Cadbury was prompted to help the organization after it was revealed that 225,000 elderly people in the UK often go an entire week without speaking to another person.

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Well Being

Young people today are facing what seems to be greater exposure to complex issues like mental health, bullying, and youth violence. As a result, teachers are required to be well-versed in far more than school curriculum to ensure students are prepared to face the world inside and outside of the classroom. Acting as more than teachers, but also mentors, counselors, and cheerleaders, they must be equipped with practical and relevant resources to help their students navigate some of the more complicated social issues – though access to such tools isn't always guaranteed.

Take Dr. Jackie Sanderlin, for example, who's worked in the education system for over 25 years, and as a teacher for seven. Entering the profession, she didn't anticipate how much influence a student's home life could affect her classroom, including "students who lived in foster homes" and "lacked parental support."

Dr. Jackie Sanderlin, who's worked in the education system for over 25 years.

Valerie Anglemyer, a middle school teacher with more than 13 years of experience, says it can be difficult to create engaging course work that's applicable to the challenges students face. "I think that sometimes, teachers don't know where to begin. Teachers are always looking for ways to make learning in their classrooms more relevant."

So what resources do teachers turn to in an increasingly fractured world? "Joining a professional learning network that supports and challenges thinking is one of the most impactful things that a teacher can do to support their own learning," Anglemyer says.

Valerie Anglemyer, a middle school teacher with more than 13 years of experience.

A new program for teachers that offers this network along with other resources is the WE Teachers Program, an initiative developed by Walgreens in partnership with ME to WE and Mental Health America. WE Teachers provides tools and resources, at no cost to teachers, looking for guidance around the social issues related to poverty, youth violence, mental health, bullying, and diversity and inclusion. Through online modules and trainings as well as a digital community, these resources help them address the critical issues their students face.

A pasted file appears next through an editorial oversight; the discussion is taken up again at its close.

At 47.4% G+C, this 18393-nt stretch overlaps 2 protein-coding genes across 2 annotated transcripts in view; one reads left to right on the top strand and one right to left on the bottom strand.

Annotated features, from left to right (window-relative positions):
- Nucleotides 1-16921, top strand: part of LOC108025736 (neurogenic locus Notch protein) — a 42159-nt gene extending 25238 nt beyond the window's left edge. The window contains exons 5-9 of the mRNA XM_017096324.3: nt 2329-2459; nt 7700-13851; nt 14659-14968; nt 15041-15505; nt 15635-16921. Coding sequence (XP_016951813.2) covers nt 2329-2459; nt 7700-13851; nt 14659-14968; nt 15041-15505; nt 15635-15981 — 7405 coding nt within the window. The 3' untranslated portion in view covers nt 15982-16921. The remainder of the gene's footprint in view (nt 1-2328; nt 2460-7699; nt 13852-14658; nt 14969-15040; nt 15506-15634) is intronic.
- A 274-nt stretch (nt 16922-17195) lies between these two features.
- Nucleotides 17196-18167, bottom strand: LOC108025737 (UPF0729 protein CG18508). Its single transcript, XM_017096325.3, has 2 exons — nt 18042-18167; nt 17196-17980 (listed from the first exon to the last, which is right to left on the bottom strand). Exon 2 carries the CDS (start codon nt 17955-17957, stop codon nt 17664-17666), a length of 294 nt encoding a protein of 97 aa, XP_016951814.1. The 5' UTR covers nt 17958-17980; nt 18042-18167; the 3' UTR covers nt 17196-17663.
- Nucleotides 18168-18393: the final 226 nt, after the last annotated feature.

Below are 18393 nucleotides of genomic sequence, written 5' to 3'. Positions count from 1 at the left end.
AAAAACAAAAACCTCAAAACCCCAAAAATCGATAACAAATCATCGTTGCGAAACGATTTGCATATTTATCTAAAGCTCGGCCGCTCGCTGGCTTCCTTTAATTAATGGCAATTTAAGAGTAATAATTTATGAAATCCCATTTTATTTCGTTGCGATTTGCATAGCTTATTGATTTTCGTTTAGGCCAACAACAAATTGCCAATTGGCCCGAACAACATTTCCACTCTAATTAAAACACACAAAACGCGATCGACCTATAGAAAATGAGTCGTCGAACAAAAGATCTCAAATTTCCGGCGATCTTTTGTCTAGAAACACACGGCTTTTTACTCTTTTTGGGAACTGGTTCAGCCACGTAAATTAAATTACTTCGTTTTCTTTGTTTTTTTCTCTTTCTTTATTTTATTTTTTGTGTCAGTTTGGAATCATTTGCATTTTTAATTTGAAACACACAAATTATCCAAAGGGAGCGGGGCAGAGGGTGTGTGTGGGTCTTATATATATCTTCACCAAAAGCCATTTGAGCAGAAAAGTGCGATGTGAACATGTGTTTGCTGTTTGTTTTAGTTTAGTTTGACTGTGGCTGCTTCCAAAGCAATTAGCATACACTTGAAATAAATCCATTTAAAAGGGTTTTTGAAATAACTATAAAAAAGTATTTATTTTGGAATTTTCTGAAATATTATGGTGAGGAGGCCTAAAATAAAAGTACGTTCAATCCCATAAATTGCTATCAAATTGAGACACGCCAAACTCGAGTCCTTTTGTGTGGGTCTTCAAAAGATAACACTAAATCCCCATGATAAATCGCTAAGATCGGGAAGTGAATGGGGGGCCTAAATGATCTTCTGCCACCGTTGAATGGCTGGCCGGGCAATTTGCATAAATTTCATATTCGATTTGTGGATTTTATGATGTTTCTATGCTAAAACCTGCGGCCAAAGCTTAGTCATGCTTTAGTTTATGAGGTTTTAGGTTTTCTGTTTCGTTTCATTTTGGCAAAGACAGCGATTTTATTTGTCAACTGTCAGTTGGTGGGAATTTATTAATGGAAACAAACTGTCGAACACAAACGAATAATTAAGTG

Jessica Mauritzen, a high school Spanish teacher, credits a network of support for providing her with new opportunities to enrich the learning experience for her students. "This past year was a year of awakening for me and through support… I realized that I was able to teach in a way that built up our community, our school, and our students, and supported them to become young leaders," she says.

With the new WE Teachers program, teachers can learn to identify the tough issues affecting their students, secure the tools needed to address them in a supportive manner, and help students become more socially-conscious, compassionate, and engaged citizens.

It's a potentially life-saving experience for students, and in turn, "a great gift for teachers," says Dr. Sanderlin.

"I wish I had the WE Teachers program when I was a teacher because it provides the online training and resources teachers need to begin to grapple with these critical social issues that plague our students every day," she adds.

In addition to the WE Teachers curriculum, the program features a WE Teachers Award to honor educators who go above and beyond in their classrooms. At least 500 teachers will be recognized and each will receive a $500 Walgreens gift card, which is the average amount teachers spend out-of-pocket on supplies annually. Teachers can be nominated or apply themselves. To learn more about the awards and how to nominate an amazing teacher, or sign up for access to the teacher resources available through WE Teachers, visit walgreens.com/metowe.

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One of the major differences between women and men is that women are often judged based on their looks rather than their character or abilities.

"Men as well as women tend to establish the worth of individual women primarily by the way their body looks, research shows. We do not do this when we evaluate men," Naomi Ellemers Ph.D. wrote in Psychology Today.

Dr. Ellers believes that this tendency to judge a woman solely on her looks causes them to be seen as an object rather than a person.